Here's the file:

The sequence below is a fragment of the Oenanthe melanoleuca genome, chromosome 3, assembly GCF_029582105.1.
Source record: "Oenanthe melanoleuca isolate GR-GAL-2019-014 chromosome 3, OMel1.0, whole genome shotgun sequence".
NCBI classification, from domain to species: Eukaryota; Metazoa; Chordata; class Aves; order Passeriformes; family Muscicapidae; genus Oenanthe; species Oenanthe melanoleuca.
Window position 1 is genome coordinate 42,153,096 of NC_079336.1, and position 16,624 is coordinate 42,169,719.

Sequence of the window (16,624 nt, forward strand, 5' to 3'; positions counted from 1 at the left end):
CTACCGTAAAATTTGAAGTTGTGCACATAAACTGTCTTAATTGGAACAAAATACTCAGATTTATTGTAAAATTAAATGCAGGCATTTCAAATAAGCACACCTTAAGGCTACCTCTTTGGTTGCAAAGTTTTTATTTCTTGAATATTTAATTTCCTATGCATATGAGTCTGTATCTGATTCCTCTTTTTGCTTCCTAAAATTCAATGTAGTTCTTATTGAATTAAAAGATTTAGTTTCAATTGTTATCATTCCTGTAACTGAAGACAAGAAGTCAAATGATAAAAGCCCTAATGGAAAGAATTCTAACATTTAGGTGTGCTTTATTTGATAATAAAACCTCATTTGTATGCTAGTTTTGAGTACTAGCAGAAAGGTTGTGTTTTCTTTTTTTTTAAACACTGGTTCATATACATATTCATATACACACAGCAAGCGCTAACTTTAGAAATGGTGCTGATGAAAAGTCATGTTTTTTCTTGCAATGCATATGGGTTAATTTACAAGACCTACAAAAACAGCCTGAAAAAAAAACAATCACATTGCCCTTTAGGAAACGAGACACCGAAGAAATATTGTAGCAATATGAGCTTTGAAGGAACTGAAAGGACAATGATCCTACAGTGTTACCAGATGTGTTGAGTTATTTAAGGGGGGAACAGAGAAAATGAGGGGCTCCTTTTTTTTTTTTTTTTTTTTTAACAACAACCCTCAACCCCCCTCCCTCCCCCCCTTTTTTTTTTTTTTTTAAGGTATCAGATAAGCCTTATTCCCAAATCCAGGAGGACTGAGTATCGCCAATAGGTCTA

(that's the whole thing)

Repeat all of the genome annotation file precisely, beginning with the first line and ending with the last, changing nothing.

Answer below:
The sequence below is a fragment of the Oenanthe melanoleuca genome, chromosome 3, assembly GCF_029582105.1.
Source record: "Oenanthe melanoleuca isolate GR-GAL-2019-014 chromosome 3, OMel1.0, whole genome shotgun sequence".
NCBI classification, from domain to species: Eukaryota; Metazoa; Chordata; class Aves; order Passeriformes; family Muscicapidae; genus Oenanthe; species Oenanthe melanoleuca.
Window position 1 is genome coordinate 42,153,096 of NC_079336.1, and position 16,624 is coordinate 42,169,719.

Sequence of the window (16,624 nt, forward strand, 5' to 3'; positions counted from 1 at the left end):
CTACCGTAAAATTTGAAGTTGTGCACATAAACTGTCTTAATTGGAACAAAATACTCAGATTTATTGTAAAATTAAATGCAGGCATTTCAAATAAGCACACCTTAAGGCTACCTCTTTGGTTGCAAAGTTTTTATTTCTTGAATATTTAATTTCCTATGCATATGAGTCTGTATCTGATTCCTCTTTTTGCTTCCTAAAATTCAATGTAGTTCTTATTGAATTAAAAGATTTAGTTTCAATTGTTATCATTCCTGTAACTGAAGACAAGAAGTCAAATGATAAAAGCCCTAATGGAAAGAATTCTAACATTTAGGTGTGCTTTATTTGATAATAAAACCTCATTTGTATGCTAGTTTTGAGTACTAGCAGAAAGGTTGTGTTTTCTTTTTTTTTAAACACTGGTTCATATACATATTCATATACACACAGCAAGCGCTAACTTTAGAAATGGTGCTGATGAAAAGTCATGTTTTTTCTTGCAATGCATATGGGTTAATTTACAAGACCTACAAAAACAGCCTGAAAAAAAAACAATCACATTGCCCTTTAGGAAACGAGACACCGAAGAAATATTGTAGCAATATGAGCTTTGAAGGAACTGAAAGGACAATGATCCTACAGTGTTACCAGATGTGTTGAGTTATTTAAGGGGGGAACAGAGAAAATGAGGGGCTCCTTTTTTTTTTTTTTTTTTTTTAACAACAACCCTCAACCCCCCTCCCTCCCCCCCTTTTTTTTTTTTTTTTAAGGTATCAGATAAGCCTTATTCCCAAATCCAGGAGGACTGAGTATCGCCAATAGGTCTA